Tuesday, September 22nd, 2015 | 6 min read
You’ve probably noticed that it’s becoming rather difficult to make your content stand out from the digital noise. You know this because you’re watching your engagement numbers and you know they’ve been a little funky lately.
If you’re wondering what on earth is happening, here is your answer: people can only consume so much content at any given time. And there’s simply too much out there these days. To give you an idea, this happens every single minute:
With adult attention span shrinking every year (now between 3-8 seconds), most companies will lose the race to get consumers to see their content instead of someone else’s.
Major social networks have reached their saturation point and they’re being more selective about what stories to surface.
Early this year, Facebook yet again altered its Newsfeed algorithms to only show content relevant to users. The move left many brands in the dark, literally, as their organic reach took a nose dive. But Facebook isn’t the only platform changing. Similar issues are popping up on Twitter. The social network’s real-time, show-everything approach is proving to be rather unsustainable as users share more and more stories. There are 6,000 new tweets every single second – thousands of tweets published in less time than it takes you to blink. Taking a page from Facebook, Twitter is considering implementing its own set of filters to prioritize relevance.
It’s no surprise then that marketers have so little confidence in their content marketing tactics. While social media is used by over 90% of marketers, only 58% think they’re effective at it.
A recent Edelman study of 10,000 consumers across eight countries revealed that while more than 90% of those surveyed want companies to share branded stories, only 10% of those surveyed think brands are doing this well.
Blame it on the numbers or the networks, it doesn’t matter. The reality is that we need to accept that we are a big part of the problem. It’s time to revise our content strategy and connect with people on an emotional level. And that means telling the stories that people want to hear.
The question is how. How do you create better content, content that resonates with customers and improves their experience with your brand?
The first thing you need to do is identify your audience. Think of your favorite magazines. Each publication has a specific audience, no matter now niche, and their articles target these people specifically. Your content should do the same.
How do you know who your audience members are? Start by thinking of the people that normally interact with your brand – your core customers. Then think of the people who consume your brand’s content online. They might be one and the same. But sometimes, they’re not. Your content should cater to both.
Once you know more about your audience, consider their needs, interests, and passion points. Use customer polls or surveys, or plain ask your communities regular open-ended questions. If you don’t want to ask directly, leverage the social conversations around your company using technologies that will allow for both quantitative and qualitative analysis to help you find the answers you are searching for.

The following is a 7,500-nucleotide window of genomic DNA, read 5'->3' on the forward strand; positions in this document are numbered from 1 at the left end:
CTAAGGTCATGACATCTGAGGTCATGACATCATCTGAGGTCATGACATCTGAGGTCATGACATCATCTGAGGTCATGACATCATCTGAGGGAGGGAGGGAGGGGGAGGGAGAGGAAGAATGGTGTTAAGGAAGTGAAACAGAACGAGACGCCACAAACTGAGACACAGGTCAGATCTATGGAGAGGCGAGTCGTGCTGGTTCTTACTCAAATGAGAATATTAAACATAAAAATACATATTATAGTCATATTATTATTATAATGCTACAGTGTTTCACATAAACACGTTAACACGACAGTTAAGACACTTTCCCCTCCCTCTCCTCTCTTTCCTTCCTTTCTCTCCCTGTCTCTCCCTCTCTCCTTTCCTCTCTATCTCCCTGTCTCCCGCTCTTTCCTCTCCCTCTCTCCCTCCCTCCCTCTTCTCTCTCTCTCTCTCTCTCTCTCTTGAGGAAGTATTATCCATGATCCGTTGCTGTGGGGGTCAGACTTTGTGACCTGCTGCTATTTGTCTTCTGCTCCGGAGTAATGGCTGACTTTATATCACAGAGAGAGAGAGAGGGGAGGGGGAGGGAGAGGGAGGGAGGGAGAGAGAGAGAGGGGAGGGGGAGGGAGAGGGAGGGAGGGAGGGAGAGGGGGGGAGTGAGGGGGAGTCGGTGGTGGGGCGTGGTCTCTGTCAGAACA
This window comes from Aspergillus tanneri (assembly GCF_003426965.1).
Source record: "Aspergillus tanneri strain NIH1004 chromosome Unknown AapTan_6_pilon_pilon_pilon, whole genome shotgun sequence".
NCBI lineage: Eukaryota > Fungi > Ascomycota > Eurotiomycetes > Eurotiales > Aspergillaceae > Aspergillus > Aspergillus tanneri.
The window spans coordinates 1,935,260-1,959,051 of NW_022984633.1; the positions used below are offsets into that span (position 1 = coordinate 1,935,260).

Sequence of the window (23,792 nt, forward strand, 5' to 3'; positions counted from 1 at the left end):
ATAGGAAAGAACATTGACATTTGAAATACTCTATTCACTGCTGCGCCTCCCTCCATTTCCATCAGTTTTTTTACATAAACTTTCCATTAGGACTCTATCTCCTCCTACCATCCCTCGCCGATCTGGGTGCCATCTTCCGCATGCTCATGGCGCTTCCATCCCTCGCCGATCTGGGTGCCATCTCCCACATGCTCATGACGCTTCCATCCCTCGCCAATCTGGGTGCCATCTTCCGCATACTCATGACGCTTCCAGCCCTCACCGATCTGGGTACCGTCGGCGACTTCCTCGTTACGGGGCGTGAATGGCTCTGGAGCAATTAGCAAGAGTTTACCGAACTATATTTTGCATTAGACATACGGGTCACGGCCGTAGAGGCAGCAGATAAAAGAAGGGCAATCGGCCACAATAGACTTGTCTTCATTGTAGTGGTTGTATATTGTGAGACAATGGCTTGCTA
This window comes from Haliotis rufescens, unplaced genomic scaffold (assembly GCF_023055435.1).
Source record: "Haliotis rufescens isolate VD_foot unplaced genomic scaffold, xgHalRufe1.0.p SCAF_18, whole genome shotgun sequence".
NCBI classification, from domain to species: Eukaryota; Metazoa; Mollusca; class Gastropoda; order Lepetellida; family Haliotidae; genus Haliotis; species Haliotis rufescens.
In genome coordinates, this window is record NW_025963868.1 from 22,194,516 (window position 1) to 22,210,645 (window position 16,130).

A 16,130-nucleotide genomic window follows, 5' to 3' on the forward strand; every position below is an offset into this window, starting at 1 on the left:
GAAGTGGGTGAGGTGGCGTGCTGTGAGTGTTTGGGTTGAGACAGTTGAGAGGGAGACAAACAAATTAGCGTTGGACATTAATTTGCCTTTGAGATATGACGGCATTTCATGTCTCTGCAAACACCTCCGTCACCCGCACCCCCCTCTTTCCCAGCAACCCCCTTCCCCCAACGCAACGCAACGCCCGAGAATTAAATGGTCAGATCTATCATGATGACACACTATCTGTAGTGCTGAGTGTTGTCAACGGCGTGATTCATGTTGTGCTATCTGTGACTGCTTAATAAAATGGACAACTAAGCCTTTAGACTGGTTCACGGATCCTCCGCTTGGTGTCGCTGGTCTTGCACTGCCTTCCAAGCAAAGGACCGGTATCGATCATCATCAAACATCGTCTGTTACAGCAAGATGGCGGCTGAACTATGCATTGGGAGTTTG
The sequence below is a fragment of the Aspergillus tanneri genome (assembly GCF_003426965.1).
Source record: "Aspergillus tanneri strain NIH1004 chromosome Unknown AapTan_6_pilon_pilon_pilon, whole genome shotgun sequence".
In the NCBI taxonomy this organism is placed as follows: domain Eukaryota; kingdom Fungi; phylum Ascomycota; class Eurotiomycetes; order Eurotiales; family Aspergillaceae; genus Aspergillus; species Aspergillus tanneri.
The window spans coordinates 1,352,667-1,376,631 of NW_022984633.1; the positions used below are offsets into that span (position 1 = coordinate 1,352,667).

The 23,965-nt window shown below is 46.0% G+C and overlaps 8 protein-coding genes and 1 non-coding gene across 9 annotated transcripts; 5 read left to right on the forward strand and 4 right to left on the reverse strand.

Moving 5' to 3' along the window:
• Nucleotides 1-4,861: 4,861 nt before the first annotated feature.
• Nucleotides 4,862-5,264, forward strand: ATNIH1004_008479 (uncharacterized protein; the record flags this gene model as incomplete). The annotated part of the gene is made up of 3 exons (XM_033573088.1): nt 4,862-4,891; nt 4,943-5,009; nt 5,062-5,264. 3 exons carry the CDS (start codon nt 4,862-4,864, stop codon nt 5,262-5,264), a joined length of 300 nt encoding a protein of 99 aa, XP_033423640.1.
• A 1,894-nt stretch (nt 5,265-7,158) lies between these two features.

Each platform has its own vernacular, style, and core users. The way you communicate with your community on Twitter will differ from the way you connect with them on LinkedIn or Facebook. Communities on Tumblr, for example, are really big on sharing GIF file formats, while some other networks don’t allow for this format. Knowing how to package your content for different social networks and communities is critical to the effectiveness of your content strategy.
If you’ve been diligently tagging all messages in your social media management platform, pulling reports to see what content performs best will be a breeze. But more importantly, use this information on a regular basis to optimize and adjust your content strategy in real time. Drop what doesn’t work and do more of what does.
If you have a media budget, use it to amplify your best performing content. Paid is expensive. We all know this. But so is content creation. It doesn’t make sense not to help your content travel farther, especially if you know your audience loves it.
There’s a positive correlation between sharing great brand stories and consumer intent. If you show customers that you’re listening, that you care about their needs, that you want to provide positive brand experiences for them at every touchpoint, they’ll be much more likely to trust you and do business with you. Every experience counts, so use your content strategy to deepen the relationship with your customers by making someone’s day easier, better, brighter.
To learn more content marketing best practices and tips, feel free to explore this ebook featuring advice from content marketing thought leaders like Joe Pulizzi of Content Marketing Institute, Jason Miller of LinkedIn, Michael Brenner of NewsCred, and more.
About The Author: Ekaterina Walter is a business and marketing innovator, international speaker, author of The Wall Street Journal bestseller Think Like Zuck: The Five Business Secrets of Facebook’s Improbably Brilliant CEO Mark Zuckerberg and co-author of The Power of Visual Storytelling: How to Use Visuals, Videos, and Social Media to Market Your Brand.
This article was originally published on Inc.com on October 30th, 2014.
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